By Alison Kneen, Vice President International Operations
Fantastic news for Scottish patients who suffer from very rare diseases. As of October 1, 2018, patients will receive faster access to new treatments as a result of changes being made to the Scottish Medicine Consortium (SMC), the health technology assessment (HTA) body pathway which is used to evaluate “ultra-orphan medicines.”
So, what’s to be implemented; if a medicine meets the definition of “ultra-orphan”, and the SMC considers it to be clinically effective, it will automatically be made available on the National Health Service in Scotland for at least three years while more information on its effectiveness is gathered. This is regardless of cost considerations at this point. At the end of the period, the SMC will review the evidence and take a final decision on its routine NHS Scotland use.
The definition of an “ultra-orphan” medicine has now been revised to make it clearer and will now be defined as a product for a condition that extends beyond the 1 in 50,000 criteria to include multiple factors i.e. whether the condition is chronic and severely disabling, requires highly specialized management, and whether there are any other therapeutic options of proven benefit.
In addition, there is good news for products which have recently been reviewed by SMC and that fall under the revised definition of ultra-orphan but “not recommended for routine use.” These will now be admitted to the new pathway, meaning they will be immediately available to patients.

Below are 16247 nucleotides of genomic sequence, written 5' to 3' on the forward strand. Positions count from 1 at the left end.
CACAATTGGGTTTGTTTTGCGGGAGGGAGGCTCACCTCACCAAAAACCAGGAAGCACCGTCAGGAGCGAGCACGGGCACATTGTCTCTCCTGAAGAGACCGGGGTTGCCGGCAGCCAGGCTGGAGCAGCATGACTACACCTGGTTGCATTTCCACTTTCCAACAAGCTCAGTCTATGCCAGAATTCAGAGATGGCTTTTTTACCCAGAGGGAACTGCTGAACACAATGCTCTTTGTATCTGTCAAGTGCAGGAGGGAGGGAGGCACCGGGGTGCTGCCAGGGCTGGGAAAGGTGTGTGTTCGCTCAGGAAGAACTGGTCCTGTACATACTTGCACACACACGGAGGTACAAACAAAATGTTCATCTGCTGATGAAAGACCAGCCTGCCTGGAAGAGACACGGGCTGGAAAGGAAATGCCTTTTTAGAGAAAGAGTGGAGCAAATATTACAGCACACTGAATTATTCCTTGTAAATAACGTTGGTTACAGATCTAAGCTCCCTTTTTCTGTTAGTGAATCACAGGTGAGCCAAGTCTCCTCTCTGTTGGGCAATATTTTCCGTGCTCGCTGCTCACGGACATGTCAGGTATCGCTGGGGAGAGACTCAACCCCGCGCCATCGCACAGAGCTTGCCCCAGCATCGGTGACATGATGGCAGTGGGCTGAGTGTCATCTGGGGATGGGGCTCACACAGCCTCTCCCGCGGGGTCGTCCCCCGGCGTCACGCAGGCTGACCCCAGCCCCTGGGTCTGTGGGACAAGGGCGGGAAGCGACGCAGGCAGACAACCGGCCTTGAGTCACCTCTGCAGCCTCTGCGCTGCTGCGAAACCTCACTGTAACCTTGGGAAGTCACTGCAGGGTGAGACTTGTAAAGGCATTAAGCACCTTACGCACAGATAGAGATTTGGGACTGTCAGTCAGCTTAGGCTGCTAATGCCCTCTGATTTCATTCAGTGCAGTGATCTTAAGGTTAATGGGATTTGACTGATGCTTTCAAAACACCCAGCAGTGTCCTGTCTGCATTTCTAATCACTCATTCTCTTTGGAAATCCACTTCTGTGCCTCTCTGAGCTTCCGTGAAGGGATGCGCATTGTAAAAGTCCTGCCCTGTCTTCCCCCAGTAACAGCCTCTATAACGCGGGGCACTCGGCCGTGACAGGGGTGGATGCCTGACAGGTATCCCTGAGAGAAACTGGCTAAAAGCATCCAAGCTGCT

It is also important to note that in Scotland a rare disease drug that does not meet all the newly proposed criteria may still be granted ultra-orphan status which will be considered on a case-by-case basis which opens more opportunity and flexibility for making treatments accessible to patients for these ultra-rare diseases.
Affordability however, is still a major issue and the new pathway will assist getting over that barrier while more evidence is generated allowing negotiations on price to continue behind the scenes.
The new changes are a follow up to the “Review of Access to New Medicines,” report by Dr Brian Montgomery, which was published in December 2016. In his report, he found that access to end-of-life (EOL) and orphan medicines through SMC assessment had increased since new procedures were introduced in 2014, but that the SMC’s rate of acceptance of ultra-orphan medicines had not risen to the same extent, meaning that Scottish patients were being denied access to valuable treatment.
The report also advised the Scottish government to develop, agree and implement a new definition of ultra-orphan medicine, which was previously defined as a product for a condition that affects fewer than 1 in 50,000 people, which would equate to approximately 100 people or less in Scotland.
To find out more about how to access the Scottish rare disease market, get in touch with Partners4Access, specialists in access for orphan drugs, cell and gene therapy. Email P4A at [email protected] or visit our website www.partners4access.com